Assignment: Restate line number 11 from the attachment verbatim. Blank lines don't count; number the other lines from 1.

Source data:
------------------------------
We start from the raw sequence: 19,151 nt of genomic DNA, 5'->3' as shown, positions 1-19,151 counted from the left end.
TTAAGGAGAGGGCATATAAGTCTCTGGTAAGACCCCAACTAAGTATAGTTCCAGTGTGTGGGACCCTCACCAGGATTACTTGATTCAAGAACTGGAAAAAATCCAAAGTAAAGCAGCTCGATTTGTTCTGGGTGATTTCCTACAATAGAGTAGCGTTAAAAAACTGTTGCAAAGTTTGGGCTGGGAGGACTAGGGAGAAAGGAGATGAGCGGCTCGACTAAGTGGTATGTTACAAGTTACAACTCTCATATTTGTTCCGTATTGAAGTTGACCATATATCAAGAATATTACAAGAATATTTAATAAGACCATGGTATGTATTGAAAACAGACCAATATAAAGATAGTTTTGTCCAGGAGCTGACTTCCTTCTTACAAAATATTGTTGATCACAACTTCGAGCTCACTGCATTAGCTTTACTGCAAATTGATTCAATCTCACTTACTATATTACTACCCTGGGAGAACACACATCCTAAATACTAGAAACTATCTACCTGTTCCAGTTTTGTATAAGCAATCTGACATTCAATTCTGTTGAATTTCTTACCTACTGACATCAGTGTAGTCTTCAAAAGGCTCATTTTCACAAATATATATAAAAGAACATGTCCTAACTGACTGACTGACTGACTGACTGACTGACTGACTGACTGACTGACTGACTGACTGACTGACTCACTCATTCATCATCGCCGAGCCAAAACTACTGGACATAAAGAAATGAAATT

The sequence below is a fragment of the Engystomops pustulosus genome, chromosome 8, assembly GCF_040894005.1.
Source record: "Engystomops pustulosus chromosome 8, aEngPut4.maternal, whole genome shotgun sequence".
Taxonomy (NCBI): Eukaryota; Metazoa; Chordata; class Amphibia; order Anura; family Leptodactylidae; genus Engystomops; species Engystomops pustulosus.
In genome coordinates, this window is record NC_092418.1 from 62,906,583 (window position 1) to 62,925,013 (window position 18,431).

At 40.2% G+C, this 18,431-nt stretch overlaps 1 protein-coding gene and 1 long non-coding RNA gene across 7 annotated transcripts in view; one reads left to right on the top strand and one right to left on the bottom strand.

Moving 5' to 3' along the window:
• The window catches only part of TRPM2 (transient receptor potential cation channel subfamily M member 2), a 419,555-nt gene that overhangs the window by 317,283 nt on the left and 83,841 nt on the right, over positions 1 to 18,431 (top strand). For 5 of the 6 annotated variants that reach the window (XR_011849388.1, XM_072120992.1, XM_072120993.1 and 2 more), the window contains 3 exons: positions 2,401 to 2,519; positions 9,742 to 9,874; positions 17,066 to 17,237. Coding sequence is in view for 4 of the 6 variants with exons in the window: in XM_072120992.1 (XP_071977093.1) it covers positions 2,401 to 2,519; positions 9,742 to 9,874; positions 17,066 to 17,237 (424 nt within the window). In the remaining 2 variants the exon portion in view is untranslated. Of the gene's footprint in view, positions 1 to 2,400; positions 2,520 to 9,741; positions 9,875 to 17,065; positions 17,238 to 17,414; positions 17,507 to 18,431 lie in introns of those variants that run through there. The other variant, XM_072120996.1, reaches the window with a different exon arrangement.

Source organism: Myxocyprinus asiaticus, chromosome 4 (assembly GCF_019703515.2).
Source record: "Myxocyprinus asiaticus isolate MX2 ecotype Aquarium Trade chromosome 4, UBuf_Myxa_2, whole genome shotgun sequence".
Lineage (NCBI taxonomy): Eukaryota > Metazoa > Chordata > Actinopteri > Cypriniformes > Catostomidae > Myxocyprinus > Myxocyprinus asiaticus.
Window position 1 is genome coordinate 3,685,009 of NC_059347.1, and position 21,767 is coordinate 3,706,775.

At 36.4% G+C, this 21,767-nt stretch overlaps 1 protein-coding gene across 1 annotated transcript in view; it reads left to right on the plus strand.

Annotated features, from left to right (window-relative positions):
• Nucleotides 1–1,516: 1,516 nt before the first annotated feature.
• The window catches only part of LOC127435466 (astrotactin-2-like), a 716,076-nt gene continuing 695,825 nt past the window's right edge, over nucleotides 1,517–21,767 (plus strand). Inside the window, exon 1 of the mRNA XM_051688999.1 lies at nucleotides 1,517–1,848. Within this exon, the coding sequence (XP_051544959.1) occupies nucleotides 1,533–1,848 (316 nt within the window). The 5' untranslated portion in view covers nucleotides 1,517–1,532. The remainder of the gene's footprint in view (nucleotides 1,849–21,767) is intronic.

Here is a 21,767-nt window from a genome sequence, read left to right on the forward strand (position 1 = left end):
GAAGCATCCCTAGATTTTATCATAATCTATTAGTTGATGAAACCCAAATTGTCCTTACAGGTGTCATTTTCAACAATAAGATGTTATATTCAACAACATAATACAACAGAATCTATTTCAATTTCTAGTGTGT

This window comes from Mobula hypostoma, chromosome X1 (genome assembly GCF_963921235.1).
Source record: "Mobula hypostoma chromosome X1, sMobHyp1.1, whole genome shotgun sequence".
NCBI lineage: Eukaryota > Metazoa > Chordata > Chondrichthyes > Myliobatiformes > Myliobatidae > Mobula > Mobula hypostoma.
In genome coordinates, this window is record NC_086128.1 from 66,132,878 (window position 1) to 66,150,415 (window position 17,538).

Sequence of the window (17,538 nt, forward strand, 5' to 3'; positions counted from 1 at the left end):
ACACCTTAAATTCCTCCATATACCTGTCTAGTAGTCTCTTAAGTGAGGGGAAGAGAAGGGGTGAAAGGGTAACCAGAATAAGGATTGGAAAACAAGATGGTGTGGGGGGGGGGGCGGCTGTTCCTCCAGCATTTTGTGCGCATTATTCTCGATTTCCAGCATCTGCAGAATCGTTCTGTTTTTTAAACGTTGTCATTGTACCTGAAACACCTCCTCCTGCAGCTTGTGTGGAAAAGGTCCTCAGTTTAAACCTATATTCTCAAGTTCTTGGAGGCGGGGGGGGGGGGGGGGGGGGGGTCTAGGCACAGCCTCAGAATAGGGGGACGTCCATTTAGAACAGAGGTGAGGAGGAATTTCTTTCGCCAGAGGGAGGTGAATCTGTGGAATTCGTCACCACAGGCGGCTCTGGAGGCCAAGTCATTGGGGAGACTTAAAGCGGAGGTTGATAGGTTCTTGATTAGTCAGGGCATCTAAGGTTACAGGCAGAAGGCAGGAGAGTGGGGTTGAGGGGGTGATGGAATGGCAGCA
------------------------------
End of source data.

Source record: "Myxocyprinus asiaticus isolate MX2 ecotype Aquarium Trade chromosome 4, UBuf_Myxa_2, whole genome shotgun sequence".